Even though there are about 100,000 beekeepers in the United States, we rarely see Black folks as the face of beekeeping. But Black beekeepers say working with pollinators isn’t only for white people. 

“Most people think beekeeping is a white thing. It’s a part of our culture. It’s nothing new,” says Timothy Paule Jackson, who co-founded Detroit Hives with his partner Nicole Lindsey in April 2016. 

“We have a history of beekeeping,” he says.

Jackson became interested in beekeeping when he used local raw honey to treat a cold and has now kept bees for over seven years. His Black and Indigenous-led organization transforms vacant lots into spaces for pollinators and wildflowers. 

In the winter of 2016, Jackson’s partner Nicole Lindsey suggested that they begin converting vacant lots into beekeeping hubs. They founded Detroit Hives to create multi-generational opportunities for Black people and their children through beekeeping. Through Detroit Hives, they also founded National Urban Beekeeping Day in 2019.

A Black Legacy of Beekeeping

Black folk have a long history of beekeeping in the United States.

But the California-based Black Hives Matter Project noted that “It is unsettling that a google search of the history of African American beekeepers turns up almost nothing.”  

The project explained that what is referred to as the ‘European’ Honey Bee was actually “brought to this continent by way of the Virginian colony in 1622, shortly after the first enslaved African peoples arrived in Virginia in 1619.”

The project goes on to note that “The enslaved peoples of Africa were the force behind most of the agriculture in what would become America” — meaning that “enslaved Africans were beekeepers in North America is self evident.”

At the turn of the century, Tuskegee University added beekeeping to its curriculum. Instructors included prominent Black folks like George Washington Carver, who heavily advocated for beekeeping education for Black farmers.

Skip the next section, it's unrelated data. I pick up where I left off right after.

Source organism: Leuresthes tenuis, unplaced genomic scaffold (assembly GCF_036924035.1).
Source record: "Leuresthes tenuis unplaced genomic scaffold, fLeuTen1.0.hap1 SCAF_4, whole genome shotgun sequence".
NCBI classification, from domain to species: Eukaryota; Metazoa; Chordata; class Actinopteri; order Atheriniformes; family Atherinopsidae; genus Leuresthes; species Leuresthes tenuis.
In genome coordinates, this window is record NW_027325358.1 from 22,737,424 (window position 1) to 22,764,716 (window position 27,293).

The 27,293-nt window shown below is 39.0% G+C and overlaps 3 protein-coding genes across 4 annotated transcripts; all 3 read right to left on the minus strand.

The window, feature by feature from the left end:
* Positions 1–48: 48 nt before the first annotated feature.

It turns out Jackson’s family actually has a history of beekeeping. Last year, he found out that his great-grandfather was a beekeeper in Greenville, South Carolina.

A Connection to Farming

Along with nurturing bees, the Farmer’s Conference also started in Tuskegee in 1892. It is the longest-running farming conference in the United States. But land ownership and beekeeping in Black communities dwindled over time. 

For Kamal Bell, the founder of Sankofa Farms, owning land and working with bees on that land has been a way to heal from racial trauma. 

“It’s a way for us to heal and mend our relationship to the land,” Bell says.

“It gives you a better understanding of mother nature. I think it’s natural therapy for us.” 

The North Carolina native also says spending time with his sons outside with the bees is a potential opportunity for multi-generational farm ownership. 

Not many Black people own farmland in the United States. Black farmers lost an estimated $326 billion worth of acreage during the 20th century. Losing land is a contributor to the racial wealth gap in this country. 

But is there racism in beekeeping? In 2020, the Facebook page for “They Keep Bees,” a Massachusetts-based farm, posted that “Beekeeping, like most agriculture in the US, is inherently racist.”

They Keep Bees pointed out that beekeeping, as we currently know it is a method “founded by colonizers and used to propagate industrial agriculture. When we say #savethebees we’re actually saying save industrial agriculture and commercial pollination that uses bees as a tool rather than learning from bees as an ally. The tradition and practices of beekeeping in the US need an overhaul to move beyond white supremacist frameworks.

As for Jackson, he says beekeeping “is open to all races and backgrounds. If you don’t see it, you don’t think it’s possible.” Having Black people in the space matters. “Representation matters,” he says.” We are just connecting to what our ancestors have already done.”

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